Bodger, Plaques has said it all! Here's a quote from a debunking site: "The best that can be said of magnetic laundry balls is that they help agitate the fabrics, but you can accomplish the same thing by dropping a rock into the washing machine. Otherwise, these devices are worthless." Have a look at this article: LINK The manufacturers have forced us into using far too much detergent by selling it in those individual doses and the best thing would be to simply use less detergent and forget about magnets. Here's another debunking site that will brighten your day... Sniggle.net

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Re: TIZER'S SCIENCE NEWS

Post by Stanley » 10 Feb 2018, 03:54

Why do the words gullible and snake oil come to mind?
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Re: TIZER'S SCIENCE NEWS

Post by Tizer » 10 Feb 2018, 11:15

Two papers published almost simultaneously on wireless communication using terahertz frequency to solve the shortage of bandwidth...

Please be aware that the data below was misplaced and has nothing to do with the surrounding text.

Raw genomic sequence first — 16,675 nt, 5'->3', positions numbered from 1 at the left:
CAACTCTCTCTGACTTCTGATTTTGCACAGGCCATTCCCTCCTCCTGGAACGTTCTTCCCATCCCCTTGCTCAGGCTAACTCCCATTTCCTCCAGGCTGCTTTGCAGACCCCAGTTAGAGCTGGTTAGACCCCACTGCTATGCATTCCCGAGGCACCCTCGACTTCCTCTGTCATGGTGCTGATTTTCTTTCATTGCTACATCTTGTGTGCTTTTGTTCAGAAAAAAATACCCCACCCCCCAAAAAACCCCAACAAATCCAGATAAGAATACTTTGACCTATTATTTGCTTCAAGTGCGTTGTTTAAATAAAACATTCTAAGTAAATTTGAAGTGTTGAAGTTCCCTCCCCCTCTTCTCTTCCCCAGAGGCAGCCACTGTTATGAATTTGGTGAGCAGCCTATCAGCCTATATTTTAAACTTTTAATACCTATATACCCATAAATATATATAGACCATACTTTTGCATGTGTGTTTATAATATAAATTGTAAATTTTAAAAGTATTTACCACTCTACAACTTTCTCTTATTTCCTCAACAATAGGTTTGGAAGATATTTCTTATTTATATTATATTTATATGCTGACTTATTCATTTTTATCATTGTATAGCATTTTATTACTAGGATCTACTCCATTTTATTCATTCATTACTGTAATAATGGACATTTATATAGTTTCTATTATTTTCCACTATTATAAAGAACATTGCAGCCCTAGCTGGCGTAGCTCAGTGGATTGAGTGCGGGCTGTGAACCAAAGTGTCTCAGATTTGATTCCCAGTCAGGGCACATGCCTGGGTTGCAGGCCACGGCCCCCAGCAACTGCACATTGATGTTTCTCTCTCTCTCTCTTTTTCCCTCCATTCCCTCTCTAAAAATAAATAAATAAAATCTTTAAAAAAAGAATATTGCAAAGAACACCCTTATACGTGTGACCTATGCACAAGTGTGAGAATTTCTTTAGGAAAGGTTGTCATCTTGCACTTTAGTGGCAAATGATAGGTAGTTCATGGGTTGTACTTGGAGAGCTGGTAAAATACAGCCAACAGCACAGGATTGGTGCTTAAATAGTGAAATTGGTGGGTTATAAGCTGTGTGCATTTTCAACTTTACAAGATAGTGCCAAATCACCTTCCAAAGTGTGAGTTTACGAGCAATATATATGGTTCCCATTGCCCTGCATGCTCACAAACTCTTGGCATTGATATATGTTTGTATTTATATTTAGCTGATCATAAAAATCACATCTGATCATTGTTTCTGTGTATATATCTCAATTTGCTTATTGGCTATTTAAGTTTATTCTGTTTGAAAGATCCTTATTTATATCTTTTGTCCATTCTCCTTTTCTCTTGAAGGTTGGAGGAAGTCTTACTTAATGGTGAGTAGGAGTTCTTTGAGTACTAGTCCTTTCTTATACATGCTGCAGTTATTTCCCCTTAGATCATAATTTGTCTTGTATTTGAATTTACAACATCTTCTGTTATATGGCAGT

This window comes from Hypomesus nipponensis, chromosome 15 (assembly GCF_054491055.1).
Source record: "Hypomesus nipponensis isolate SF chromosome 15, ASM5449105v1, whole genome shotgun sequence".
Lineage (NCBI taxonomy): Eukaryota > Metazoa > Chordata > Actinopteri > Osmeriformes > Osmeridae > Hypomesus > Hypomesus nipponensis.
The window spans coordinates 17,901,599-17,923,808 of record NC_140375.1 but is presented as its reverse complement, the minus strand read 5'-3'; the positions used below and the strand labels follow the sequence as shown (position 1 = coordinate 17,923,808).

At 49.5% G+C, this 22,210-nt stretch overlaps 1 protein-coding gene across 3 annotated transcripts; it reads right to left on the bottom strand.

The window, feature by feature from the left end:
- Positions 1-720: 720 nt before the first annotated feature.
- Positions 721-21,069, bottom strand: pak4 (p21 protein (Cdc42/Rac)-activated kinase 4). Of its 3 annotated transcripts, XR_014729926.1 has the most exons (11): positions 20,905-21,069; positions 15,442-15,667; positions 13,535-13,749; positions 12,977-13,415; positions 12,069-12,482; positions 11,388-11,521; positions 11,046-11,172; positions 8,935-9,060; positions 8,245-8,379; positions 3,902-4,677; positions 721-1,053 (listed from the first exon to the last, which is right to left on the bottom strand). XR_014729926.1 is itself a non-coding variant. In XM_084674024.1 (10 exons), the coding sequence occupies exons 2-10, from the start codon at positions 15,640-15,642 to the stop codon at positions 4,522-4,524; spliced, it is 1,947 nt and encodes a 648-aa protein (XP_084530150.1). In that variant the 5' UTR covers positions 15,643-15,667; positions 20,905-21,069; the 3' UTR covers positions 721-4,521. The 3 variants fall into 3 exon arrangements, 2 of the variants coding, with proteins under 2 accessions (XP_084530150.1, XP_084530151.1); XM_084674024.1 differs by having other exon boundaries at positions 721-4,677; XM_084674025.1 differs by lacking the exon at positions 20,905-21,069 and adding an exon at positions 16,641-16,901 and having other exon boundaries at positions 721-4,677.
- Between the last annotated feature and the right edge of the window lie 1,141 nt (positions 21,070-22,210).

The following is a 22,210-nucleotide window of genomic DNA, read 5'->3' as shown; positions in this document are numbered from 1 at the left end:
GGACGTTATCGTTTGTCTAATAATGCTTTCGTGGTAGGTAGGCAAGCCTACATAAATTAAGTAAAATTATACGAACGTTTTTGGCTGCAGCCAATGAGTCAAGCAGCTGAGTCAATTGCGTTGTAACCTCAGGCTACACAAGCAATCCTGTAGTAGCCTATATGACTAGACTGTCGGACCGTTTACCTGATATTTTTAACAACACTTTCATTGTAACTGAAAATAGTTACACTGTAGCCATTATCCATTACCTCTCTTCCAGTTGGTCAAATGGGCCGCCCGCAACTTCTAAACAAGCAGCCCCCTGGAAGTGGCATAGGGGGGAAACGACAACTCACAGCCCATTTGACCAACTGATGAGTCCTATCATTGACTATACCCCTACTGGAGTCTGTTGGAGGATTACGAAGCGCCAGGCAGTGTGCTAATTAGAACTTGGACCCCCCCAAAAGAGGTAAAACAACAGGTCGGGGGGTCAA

American study...
`Advances Open New Frequency Range for Wireless Communications' LINK

Australian study...
`The Future of Wireless Communications is Terahertz' LINK

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Re: TIZER'S SCIENCE NEWS

Post by PanBiker » 10 Feb 2018, 11:35

UK Radio Amateurs who hold full licences can apply for a NOV (Notice of Variation) to allow access to this area of the spectrum (above 275Ghz) for experimentation.

RSGB - Microwaves/Terahertz Innovation
Ian

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Re: TIZER'S SCIENCE NEWS

Post by Stanley » 11 Feb 2018, 03:24

Go straight to Petaherz Ian!